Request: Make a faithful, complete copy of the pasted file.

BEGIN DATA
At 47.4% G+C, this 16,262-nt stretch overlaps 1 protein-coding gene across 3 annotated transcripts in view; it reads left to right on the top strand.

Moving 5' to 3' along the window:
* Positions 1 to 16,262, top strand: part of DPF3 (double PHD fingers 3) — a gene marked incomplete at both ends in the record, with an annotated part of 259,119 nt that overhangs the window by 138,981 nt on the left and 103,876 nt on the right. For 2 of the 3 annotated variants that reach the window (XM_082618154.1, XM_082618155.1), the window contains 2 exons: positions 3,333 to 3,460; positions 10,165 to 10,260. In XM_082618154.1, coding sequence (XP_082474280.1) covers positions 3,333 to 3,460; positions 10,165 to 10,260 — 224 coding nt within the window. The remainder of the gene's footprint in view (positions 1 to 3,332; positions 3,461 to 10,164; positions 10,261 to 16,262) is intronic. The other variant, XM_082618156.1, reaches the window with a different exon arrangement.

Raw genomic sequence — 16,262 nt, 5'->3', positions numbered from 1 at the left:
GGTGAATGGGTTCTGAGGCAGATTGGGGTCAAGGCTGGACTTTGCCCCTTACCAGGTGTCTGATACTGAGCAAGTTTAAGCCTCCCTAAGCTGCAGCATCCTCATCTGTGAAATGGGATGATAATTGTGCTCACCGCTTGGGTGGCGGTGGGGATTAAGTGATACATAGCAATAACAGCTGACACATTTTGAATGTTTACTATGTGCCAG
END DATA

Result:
At 47.4% G+C, this 16,262-nt stretch overlaps 1 protein-coding gene across 3 annotated transcripts in view; it reads left to right on the top strand.

Moving 5' to 3' along the window:
* Positions 1 to 16,262, top strand: part of DPF3 (double PHD fingers 3) — a gene marked incomplete at both ends in the record, with an annotated part of 259,119 nt that overhangs the window by 138,981 nt on the left and 103,876 nt on the right. For 2 of the 3 annotated variants that reach the window (XM_082618154.1, XM_082618155.1), the window contains 2 exons: positions 3,333 to 3,460; positions 10,165 to 10,260. In XM_082618154.1, coding sequence (XP_082474280.1) covers positions 3,333 to 3,460; positions 10,165 to 10,260 — 224 coding nt within the window. The remainder of the gene's footprint in view (positions 1 to 3,332; positions 3,461 to 10,164; positions 10,261 to 16,262) is intronic. The other variant, XM_082618156.1, reaches the window with a different exon arrangement.

Raw genomic sequence — 16,262 nt, 5'->3', positions numbered from 1 at the left:
GGTGAATGGGTTCTGAGGCAGATTGGGGTCAAGGCTGGACTTTGCCCCTTACCAGGTGTCTGATACTGAGCAAGTTTAAGCCTCCCTAAGCTGCAGCATCCTCATCTGTGAAATGGGATGATAATTGTGCTCACCGCTTGGGTGGCGGTGGGGATTAAGTGATACATAGCAATAACAGCTGACACATTTTGAATGTTTACTATGTGCCAG